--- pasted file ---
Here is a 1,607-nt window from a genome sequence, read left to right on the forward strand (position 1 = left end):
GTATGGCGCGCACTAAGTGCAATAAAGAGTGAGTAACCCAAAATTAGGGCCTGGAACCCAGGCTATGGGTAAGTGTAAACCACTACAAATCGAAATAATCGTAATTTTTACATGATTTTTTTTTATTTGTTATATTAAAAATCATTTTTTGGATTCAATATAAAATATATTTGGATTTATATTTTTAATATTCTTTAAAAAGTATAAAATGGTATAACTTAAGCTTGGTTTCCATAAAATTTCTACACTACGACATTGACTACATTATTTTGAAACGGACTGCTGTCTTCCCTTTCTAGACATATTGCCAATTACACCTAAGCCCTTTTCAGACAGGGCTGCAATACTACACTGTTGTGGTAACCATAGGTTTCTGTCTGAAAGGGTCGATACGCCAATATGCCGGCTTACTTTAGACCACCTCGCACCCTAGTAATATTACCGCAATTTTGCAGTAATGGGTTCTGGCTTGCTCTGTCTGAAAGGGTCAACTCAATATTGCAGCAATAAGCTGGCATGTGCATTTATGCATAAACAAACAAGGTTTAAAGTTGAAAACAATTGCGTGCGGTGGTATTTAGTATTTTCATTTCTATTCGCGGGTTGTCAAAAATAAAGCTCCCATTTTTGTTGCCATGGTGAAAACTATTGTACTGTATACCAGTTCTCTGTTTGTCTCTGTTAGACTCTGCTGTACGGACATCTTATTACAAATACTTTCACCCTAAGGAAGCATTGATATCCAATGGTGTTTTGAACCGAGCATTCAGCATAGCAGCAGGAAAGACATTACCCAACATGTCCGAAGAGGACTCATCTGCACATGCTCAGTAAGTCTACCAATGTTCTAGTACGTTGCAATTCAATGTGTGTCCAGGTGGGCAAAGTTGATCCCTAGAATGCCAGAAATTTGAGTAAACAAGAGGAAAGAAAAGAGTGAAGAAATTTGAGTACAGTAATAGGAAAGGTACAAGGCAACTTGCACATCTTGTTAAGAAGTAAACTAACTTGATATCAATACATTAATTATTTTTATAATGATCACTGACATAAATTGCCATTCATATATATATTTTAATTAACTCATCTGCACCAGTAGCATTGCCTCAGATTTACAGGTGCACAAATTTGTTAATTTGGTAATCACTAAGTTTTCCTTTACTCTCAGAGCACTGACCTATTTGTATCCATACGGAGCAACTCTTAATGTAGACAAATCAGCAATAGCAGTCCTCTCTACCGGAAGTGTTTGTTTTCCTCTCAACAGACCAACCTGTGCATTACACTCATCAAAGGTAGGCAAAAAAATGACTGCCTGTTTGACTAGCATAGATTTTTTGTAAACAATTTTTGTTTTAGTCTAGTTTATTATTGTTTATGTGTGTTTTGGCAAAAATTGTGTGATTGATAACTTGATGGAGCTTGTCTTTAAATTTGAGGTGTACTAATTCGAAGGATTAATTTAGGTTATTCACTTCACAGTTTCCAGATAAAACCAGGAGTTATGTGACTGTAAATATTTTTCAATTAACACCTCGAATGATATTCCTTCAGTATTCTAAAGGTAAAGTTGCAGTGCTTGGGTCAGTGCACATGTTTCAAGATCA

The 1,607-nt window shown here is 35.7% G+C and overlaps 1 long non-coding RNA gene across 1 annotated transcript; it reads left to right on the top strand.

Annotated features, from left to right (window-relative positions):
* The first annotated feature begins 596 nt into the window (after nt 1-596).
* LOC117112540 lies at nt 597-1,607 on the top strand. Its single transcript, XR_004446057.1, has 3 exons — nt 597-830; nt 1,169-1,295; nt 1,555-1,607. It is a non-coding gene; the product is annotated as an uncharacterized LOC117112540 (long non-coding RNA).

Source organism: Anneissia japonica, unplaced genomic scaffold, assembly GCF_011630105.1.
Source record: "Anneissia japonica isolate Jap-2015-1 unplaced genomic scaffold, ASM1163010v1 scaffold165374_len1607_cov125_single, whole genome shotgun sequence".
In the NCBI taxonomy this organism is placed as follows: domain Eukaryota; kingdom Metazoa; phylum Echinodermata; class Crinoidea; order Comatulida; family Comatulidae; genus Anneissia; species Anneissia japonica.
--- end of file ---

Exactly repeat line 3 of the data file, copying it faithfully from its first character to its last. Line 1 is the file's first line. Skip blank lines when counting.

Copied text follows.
The 1,607-nt window shown here is 35.7% G+C and overlaps 1 long non-coding RNA gene across 1 annotated transcript; it reads left to right on the top strand.